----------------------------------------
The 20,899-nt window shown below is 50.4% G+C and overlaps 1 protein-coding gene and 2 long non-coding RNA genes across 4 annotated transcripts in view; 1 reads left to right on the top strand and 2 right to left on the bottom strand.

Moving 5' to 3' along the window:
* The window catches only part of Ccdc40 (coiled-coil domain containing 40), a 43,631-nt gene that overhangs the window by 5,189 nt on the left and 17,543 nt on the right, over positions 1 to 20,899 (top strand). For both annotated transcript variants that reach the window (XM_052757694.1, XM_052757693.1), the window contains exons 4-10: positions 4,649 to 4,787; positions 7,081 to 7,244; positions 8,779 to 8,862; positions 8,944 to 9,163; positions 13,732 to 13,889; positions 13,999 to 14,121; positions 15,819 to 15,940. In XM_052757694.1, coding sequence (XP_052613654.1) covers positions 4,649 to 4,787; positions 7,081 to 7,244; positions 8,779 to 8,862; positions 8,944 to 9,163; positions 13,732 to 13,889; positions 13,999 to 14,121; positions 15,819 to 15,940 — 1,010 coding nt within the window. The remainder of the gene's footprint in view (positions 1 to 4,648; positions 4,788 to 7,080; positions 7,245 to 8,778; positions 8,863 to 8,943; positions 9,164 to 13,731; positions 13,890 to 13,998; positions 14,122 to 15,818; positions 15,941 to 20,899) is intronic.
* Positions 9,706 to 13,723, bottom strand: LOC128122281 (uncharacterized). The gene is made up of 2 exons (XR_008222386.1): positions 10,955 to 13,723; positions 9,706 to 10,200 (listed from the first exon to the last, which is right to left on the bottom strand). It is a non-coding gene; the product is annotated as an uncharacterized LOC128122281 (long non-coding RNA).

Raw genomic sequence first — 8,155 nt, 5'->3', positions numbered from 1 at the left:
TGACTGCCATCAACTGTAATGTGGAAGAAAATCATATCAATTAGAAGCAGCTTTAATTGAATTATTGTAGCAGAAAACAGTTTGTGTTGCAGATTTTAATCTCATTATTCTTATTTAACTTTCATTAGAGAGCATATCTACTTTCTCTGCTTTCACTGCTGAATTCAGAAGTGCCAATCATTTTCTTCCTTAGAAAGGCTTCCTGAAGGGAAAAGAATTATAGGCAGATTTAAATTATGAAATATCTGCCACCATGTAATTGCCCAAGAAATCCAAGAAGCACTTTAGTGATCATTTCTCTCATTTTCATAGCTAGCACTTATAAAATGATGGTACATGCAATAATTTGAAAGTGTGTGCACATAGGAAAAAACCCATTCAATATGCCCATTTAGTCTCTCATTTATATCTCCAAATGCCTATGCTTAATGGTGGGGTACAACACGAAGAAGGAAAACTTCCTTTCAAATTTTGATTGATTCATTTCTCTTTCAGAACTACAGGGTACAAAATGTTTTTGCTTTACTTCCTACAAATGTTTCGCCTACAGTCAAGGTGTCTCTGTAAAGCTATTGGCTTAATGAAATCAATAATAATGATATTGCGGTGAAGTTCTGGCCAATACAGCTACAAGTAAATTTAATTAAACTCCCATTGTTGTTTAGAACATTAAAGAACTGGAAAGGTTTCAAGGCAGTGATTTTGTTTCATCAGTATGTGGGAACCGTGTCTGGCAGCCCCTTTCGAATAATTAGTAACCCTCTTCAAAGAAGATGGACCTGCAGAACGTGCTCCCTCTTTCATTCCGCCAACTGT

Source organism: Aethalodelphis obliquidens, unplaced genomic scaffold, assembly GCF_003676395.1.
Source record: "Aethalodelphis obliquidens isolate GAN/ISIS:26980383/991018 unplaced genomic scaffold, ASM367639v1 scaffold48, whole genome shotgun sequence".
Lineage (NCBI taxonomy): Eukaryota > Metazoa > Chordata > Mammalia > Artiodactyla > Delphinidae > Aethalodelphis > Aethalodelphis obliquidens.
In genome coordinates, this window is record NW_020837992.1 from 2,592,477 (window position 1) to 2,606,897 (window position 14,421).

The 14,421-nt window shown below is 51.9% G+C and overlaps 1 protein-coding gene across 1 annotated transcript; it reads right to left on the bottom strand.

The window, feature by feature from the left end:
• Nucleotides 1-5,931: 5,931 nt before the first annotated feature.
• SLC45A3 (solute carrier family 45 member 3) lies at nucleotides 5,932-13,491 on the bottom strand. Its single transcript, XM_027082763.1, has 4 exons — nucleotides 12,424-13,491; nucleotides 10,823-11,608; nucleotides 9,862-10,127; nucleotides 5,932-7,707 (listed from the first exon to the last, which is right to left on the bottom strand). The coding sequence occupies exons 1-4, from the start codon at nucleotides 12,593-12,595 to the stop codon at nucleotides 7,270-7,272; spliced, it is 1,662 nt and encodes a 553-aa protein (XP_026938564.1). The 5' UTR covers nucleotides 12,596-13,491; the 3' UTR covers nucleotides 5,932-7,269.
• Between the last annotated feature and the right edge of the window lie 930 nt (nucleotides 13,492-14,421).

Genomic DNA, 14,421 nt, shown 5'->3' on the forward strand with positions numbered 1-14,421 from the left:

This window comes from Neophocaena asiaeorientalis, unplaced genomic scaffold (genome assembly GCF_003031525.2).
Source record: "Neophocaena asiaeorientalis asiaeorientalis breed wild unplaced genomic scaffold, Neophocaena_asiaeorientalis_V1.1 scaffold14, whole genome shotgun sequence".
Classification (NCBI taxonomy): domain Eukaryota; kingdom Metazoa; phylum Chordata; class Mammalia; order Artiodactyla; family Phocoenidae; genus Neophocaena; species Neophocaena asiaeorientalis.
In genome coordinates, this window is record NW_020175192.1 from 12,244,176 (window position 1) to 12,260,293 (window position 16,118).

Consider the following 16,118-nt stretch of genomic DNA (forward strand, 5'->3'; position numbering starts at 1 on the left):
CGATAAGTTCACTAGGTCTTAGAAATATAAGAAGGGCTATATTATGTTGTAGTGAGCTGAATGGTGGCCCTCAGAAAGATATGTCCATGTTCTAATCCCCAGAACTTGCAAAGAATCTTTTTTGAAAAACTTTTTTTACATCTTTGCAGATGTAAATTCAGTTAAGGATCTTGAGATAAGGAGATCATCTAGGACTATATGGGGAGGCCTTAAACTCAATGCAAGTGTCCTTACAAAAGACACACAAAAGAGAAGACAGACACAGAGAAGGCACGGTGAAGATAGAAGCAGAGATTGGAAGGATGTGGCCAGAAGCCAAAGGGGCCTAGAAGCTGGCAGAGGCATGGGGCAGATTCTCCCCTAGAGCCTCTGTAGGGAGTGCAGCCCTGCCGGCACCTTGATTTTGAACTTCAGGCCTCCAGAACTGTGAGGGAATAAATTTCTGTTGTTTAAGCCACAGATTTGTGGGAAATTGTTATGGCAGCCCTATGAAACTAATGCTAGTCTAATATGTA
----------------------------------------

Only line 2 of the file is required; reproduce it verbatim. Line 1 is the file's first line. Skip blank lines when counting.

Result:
Moving 5' to 3' along the window: